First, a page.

Shawn Marion, again, ties up Kevin Durant
OKLAHOMA CITY -- Kevin Durant's fifth consecutive basket to start Game 4, a resounding dunk that put the quick-trigger Thunder up 18-8 at the 7:24 mark. Thirty seconds later, Shawn Marion, the primary defender on Durant, took a seat to think things over.
Durant had dropped two pretty turnarounds, one on Jason Kidd, and pulled-up for a 15-footer. He was on fire and 40 points looked locked in his wheelhouse.
But after scoring 10 points in less than five minutes, he would make just four more field goals the rest of the game -- going 4-of-17 over the last 48 minutes of regulation and overtime -- and he matched his nine buckets with nine turnovers. His frustration at finding so little space to operate and a feeling that, like Dirk Nowitzki in Game 3, he wasn't getting the benefit of the whistle spilled onto his face and his body language. At one point in the third quarter, after a possession of body bumping with Marion, Thunder coach Scott Brooks had to calm Durant down during a timeout.
For a second consecutive game, Marion rose to the challenge and choked off the NBA's scoring leader. Durant still managed 29 points, but he needed 22 shot attempts and he was just 3-of-12 in the second half with six turnovers and 0-of-3 in overtime.
"When he plays that way," Mavs guard Jason Terry said of the man called The Matrix, "he's the best on-ball defender in the league."
Marion got a piece of Durant's last-gasp 3-pointer from 30 feet that remarkably sent the game into overtime.
"He had nowhere to go," Marion said.
Durant said as much: "I didn't have anything else to do. I caught the ball almost at the halfcourt line, saw three Mavericks in front of me and had three seconds on the clock. I didn't know what else to do. I tried to get a shot up. I didn't want to run into their defense and get another turnover. I didn't know what else to do. He [Marion] played good D."
Durant hit a 3-pointer with 5:05 to play for a 99-84 lead as the crowd went wild. Durant, uncharacteristically angry at the team's practice Sunday, gave a little hip-thrust celebration -- more like making as though he was securing the WBO championship belt -- and the youthful Thunder were rollicking in what looked to be an evening up of the Western Conference finals at two games apiece.
But those were the last points Durant would score as the Mavs went on to shock the Thunder and their home crowd. Marion, who has battled through some tough moments in the playoffs -- most notably an awful stretch late during Brandon Roy's heroics in Game 4 in Portland, and then the first two games of this series that prompted some tough love from teammates and coaches -- has gotten the better of Durant in both road wins.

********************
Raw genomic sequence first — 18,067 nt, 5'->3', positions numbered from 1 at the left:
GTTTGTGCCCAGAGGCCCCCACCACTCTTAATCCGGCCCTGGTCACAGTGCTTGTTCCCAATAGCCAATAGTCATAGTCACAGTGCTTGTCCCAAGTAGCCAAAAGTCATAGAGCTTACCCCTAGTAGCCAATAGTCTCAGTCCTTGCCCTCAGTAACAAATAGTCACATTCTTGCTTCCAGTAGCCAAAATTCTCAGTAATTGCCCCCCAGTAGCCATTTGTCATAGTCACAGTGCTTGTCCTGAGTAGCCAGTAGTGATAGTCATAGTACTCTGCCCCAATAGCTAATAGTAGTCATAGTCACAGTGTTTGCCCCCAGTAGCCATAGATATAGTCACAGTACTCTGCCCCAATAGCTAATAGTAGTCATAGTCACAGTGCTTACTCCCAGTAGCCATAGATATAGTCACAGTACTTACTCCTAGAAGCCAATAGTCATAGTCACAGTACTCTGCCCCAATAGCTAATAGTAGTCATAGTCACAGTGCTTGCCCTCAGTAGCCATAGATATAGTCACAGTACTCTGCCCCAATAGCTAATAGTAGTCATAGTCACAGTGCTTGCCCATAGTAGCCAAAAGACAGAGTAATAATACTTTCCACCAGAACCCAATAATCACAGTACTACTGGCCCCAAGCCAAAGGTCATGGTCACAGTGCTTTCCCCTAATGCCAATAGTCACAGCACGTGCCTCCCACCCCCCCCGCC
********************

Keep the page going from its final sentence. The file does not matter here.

"Trix’s defense?" said backup center Brendan Haywood, who was active and productive at both ends in Game 4. "Everybody’s going to talk about Dirk’s 40 [points], but we don’t win this game without Trix’s defense."
Marion had help. The An active Mavs defense trapped Durant up high, typically with a center, a full-bore scheme to keep the 6-9 long-limbed one out of the paint and away from rim. One time Durant get through, it was Haywood, the victim of Durant's outrageous Game 2 slam, delivering a hard playoff fouls the referees deemed worthy of being flagrant.
"We really shrunk the court. Jason Kidd was playing centerfield in the middle of the lane, Tyson was back there. Everybody was concentrating on not letting KD get to the hole."
Kidd again put his defensive chops up against Durant and came away with steal of the game with a minute left in overtime and tied at 105. Marion, logging more than 38 minutes, anchored the crew.
"It's become clear to Shawn exactly what we need from him," Mavs coach Rick Carlisle said. "And we need just tenacity defensively. We need him to -- Durant needs to be wearing him like a suit."
Marion's certainly been in his shirt.
"I’m a competitor," Marion said. "What more do I need to say? He’s a handful. It’s hard to stop somebody who gets those shots, but I can make it harder."
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